Let’s address the two biggest contenders coming into this year, LSU and Tennessee.

The Tigers, behind Dylan Crews and Paul Skenes, look like the best team in the country. However, their pitching staff is dealing with mid-April injuries, creating question marks for the big favorite. At 4-1, there is no reason to buy now on the Bayou Bengals.

Sure, this team should still make the CWS, but look for other ways to play Jay Johnson’s club if that happens.

Tennessee gets more national attention than any other team because of the swagger coach Tony Vitello encourages within his program. Last year, that fire helped get headlines but burned out before the Vols could even get to Omaha.

This year the Vols have more losses than all of 2022 and there are plenty of concerns over the pitching staff. DK is clearly showing some brand-name bias offering them at  just 10-1. Avoid that. The Circa number, though, is appealing. Nothing wrong with getting a ticket now at 25-1 on what could end up being the team in June we thought it was in March.

Staying in the SEC, there is plenty of current value on Florida. The Gators have a manager in Kevin O’Sullivan who won the CWS in 2017, a team that consistently scores runs, wins on the road and takes series.

They already have more than 70 home runs and an 8-1 record away from home. The team ERA of 4.78 is less than desirable, however.

There is very little difference between LSU, Vanderbilt, South Carolina, Arkansas, Tennessee and Florida when trying to make a CWS future play on an elite SEC squad.

Going with Florida is based on the idea that the pitching staff will catch up with the offensive side in the second half of the season.

Even if you don’t bet on Florida, take a look at their two-way lefty stud, Jac Caglianone, who could be a difference-maker in Omaha.

Go long

Mid-major plays are a good option since they can come cheap with high odds. The last team not from a power conference to make the CWS was Cal State Fullerton in 2017. The year before that, Coastal Carolina won it all.

East Carolina, Coastal Carolina and Campbell (+9000 DraftKings; +6000 Circa) are the prime mid-major choices. Across the board, ECU is the top-ranked mid-major and at 50-1 has good value since the Pirates can host a regional and possibly a super regional as well.

Campbell already has two wins over ECU this season. Still, what the Pirates did last season, hosting a super regional, makes them an intriguing long-shot play this year.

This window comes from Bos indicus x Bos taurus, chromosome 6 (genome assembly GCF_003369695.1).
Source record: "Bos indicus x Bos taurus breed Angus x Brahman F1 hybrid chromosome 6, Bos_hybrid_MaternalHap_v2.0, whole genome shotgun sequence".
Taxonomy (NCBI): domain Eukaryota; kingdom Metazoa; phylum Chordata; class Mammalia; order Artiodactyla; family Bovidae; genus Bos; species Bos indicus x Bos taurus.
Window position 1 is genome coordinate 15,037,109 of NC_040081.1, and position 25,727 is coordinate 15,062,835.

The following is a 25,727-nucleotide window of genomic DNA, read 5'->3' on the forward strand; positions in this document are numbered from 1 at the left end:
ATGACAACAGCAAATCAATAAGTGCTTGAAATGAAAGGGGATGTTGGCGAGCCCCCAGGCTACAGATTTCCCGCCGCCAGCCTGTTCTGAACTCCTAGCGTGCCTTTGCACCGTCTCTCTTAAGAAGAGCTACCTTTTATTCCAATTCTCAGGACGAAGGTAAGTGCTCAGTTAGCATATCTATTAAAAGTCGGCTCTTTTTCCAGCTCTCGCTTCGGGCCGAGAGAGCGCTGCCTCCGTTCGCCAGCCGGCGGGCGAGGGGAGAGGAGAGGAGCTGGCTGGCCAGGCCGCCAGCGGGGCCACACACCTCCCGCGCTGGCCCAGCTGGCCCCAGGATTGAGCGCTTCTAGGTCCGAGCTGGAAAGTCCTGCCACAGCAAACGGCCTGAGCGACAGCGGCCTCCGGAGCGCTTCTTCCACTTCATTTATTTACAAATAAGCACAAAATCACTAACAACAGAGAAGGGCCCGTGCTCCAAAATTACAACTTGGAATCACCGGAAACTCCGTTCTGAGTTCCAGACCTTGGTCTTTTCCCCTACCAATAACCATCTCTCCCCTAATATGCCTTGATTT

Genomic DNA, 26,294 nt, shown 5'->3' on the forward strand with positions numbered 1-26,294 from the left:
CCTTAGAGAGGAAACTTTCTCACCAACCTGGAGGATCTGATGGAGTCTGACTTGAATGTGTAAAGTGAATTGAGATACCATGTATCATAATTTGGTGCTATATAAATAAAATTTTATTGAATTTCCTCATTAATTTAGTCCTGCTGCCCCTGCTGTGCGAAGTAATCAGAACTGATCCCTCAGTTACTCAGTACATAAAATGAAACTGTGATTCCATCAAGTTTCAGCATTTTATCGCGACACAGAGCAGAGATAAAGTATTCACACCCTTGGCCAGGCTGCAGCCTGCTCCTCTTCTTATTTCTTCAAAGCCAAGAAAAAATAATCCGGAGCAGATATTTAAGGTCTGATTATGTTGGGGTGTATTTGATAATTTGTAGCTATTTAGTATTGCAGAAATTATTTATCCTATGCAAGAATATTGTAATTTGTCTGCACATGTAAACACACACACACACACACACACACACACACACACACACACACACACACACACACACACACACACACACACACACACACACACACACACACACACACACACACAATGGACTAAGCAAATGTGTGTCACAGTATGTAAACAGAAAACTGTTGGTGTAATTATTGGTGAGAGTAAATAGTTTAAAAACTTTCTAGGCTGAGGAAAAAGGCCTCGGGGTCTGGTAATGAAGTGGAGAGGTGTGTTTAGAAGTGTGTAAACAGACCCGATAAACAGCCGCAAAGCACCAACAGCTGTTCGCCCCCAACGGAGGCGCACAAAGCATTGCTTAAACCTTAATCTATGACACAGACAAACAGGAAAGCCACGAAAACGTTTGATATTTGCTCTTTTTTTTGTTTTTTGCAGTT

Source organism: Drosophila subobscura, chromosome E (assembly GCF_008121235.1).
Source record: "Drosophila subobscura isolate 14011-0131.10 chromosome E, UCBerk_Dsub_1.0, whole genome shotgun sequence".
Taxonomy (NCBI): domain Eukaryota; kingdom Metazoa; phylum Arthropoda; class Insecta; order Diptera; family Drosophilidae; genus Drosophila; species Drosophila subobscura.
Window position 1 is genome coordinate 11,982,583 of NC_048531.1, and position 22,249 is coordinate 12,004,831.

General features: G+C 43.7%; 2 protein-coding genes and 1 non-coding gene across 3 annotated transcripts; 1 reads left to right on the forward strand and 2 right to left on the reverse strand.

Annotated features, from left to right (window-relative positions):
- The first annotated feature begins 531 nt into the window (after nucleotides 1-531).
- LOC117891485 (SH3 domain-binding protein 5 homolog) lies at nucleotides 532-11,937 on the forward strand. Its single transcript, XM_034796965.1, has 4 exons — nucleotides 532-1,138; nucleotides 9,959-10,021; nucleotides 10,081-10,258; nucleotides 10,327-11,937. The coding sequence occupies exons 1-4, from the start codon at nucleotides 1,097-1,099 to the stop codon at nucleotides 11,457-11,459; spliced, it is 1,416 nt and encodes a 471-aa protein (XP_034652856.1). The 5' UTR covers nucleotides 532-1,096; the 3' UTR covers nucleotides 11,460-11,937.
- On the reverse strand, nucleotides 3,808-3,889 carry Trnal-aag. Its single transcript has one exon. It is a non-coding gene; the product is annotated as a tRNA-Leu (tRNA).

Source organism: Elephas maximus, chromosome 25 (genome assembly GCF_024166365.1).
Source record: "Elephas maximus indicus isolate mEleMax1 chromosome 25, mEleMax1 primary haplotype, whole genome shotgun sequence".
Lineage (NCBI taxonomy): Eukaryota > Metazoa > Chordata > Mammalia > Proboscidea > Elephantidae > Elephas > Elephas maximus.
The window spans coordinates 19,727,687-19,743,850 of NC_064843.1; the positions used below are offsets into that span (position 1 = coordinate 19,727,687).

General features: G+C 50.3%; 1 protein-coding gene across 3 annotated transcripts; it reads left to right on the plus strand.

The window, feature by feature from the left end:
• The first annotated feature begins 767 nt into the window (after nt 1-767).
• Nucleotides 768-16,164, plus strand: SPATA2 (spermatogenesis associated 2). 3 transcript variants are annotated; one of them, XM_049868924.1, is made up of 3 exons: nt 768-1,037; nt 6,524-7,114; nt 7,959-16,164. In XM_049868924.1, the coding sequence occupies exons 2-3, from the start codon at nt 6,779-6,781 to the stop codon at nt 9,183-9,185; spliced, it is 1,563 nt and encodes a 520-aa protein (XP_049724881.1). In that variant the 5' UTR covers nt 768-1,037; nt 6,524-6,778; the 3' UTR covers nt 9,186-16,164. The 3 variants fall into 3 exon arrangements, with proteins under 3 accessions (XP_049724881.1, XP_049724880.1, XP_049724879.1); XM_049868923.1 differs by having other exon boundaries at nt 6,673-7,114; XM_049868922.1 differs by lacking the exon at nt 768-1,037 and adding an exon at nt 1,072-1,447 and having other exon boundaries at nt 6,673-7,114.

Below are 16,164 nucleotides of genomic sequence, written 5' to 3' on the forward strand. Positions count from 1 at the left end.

There are two long shots definitely worth a small investment with the hopes of something big down the line. They aren’t mid-major surprises, instead both are highly ranked power conference clubs overlooked because of their lack of pedigree.

Bettors should never put too much stock into subjective rankings, but they can help categorize teams for comparative purposes.

Kentucky is one of the nation’s top-ranked teams with a much higher number next to its name on the odds board than the others. They are No.1 in RPI but certainly not priced accordingly.

UK does well using today’s style of play — high on-base percentage and spreading the innings around for multiple pitchers.

Of course, it will be hard for Big Blue to sneak past all its SEC brothers, but the record is there and so is a possible high seed for the conference tournament. That could help bring NCAA tournament games to Lexington.

The other Hail Mary worthy of attention is Boston College. The Eagles have nothing spectacular in the stats column but have racked up wins against Tennessee, Connecticut and taken series at Virginia Tech and Florida State. Recently being swept by Louisville isn’t good, but it is part of a long regular season.

Books can offer such high odds for a team like BC since the track record for northeast schools making the CWS is recently nonexistent. The last one to make it to Omaha was Stony Brook in 2012.

Like Kentucky, the Eagles can emerge from all the crossfire in a top conference to find a way to host a regional. This is a triple-digit play that futures bettors want for their portfolios. It can come cheap and provide plenty of maneuverability along the way.

I asked the aforementioned Ben Upton of 11point7 if he has any long-shot plays and he provided this interesting tidbit.

“I think the long shot nobody is talking about right now is Cal State Fullerton at 500-1 on DK,” Upton said. “This is a team with series wins over Texas, UC Irvine and Santa Barbara, and they absolutely should have won the series against Stanford. They also have a mid-week win over UCLA. Plus they have an easy conference stretch and could possibly host a regional if they finish strong. Even if they get a 2 or 3 seed, they will most likely stay out west for the regionals, and we all know the West Coast isn’t up to par with the Southeast when it comes to talent. So it’s not a bad road to a super regional, where it would be easy to hedge out of a 500-1 ticket.”